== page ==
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What is Paint?

The technical definition of paint is a suspension of coloured pigment particles which, when applied to a surface dries to form a wall of coherent film.


How is it Made?

The actual process of manufacturing paint is not as long and tedious as it appears to be, but it does require a certain degree of technical know-how and sound expertise.

There are five basic classes of raw materials which are used to form a free-flowing suspension of paint.

  • Pigments: coloured particles, normally in a powdered form which gives colour and opacity.

  • Binders: these together with solvents form the medium. They are usually resins or oils which dry when applied to a surface, keeping the pigments together in a uniform film. It also promotes the adhesion of the film on to the surface.

  • Solvents: when pigments and binders are processed, the resultant blend is a stiff paste. Solvents are then used to reduce this paste to a free-flowing state of easy application.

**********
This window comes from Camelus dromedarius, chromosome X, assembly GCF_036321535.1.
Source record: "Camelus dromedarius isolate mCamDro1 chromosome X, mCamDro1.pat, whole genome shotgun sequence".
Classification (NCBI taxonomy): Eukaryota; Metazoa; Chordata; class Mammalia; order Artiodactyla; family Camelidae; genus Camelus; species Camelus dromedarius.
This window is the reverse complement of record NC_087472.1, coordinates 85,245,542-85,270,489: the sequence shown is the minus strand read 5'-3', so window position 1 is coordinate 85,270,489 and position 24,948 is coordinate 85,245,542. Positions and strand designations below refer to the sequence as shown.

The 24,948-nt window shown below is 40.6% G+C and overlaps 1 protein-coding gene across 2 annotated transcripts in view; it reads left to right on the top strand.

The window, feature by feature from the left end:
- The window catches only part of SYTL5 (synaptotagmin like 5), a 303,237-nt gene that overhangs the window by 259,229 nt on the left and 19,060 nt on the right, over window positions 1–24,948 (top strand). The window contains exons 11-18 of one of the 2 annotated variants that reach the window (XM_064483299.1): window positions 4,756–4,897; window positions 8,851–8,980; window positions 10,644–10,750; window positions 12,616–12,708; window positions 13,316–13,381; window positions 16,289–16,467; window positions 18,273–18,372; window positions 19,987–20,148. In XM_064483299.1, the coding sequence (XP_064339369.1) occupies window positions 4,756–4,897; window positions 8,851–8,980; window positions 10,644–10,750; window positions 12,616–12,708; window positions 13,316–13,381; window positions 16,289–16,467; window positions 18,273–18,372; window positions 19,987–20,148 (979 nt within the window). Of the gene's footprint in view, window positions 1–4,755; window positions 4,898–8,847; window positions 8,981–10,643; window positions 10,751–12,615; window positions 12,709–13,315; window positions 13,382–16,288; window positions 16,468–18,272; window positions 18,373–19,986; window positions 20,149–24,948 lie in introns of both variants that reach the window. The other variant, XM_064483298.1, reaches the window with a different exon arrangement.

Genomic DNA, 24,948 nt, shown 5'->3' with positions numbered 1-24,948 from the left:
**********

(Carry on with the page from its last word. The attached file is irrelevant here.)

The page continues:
• Extenders: normally white powders which do not contribute colour or opacity to the paint. They are used to provide specific properties eg. extenders are used to achieve a matt or low sheen finish in emulsion paints.

  • Additives: chemicals used only in small quantities to give paint specific properties eg. anti-skinning, fungus resistant, odour.

The Process - How It All Happens

The processing of paint is the incorporation of the five classes of raw materials to form a free-flowing suspension of a pre-determined shade. The first and major process in paint manufacture is dispersion of the pigment.

Pigments and extenders, when recieved, are composed of fairly large aggregates and agglomerates, although on inital inspection they may appear as finely divided particles.

Dispersion is the process whereby the pigment agglomerates/aggregrates are reduced to the size required. A high gloss paint will require very finely dispersed pigments while a primer or a satin finish will require a slightly coarser particle size.

When the desired size is achieved, the dispersed pigments are stabilized to prevent reformation of the aggregates. This is done by using more binder and wetting agents.

After stabilisation, yet more binder, solvent and finally additives are blended to complete the paint.

In each paint, the quantities of each class of raw material are determined by the properties desired.

The end use of a paint determines the raw materials to be used. Exterior paints should be formulated with light fast pigments whereas a paint designed only for interior use could be based on bright coloured pigments as fading is not a critical factor.

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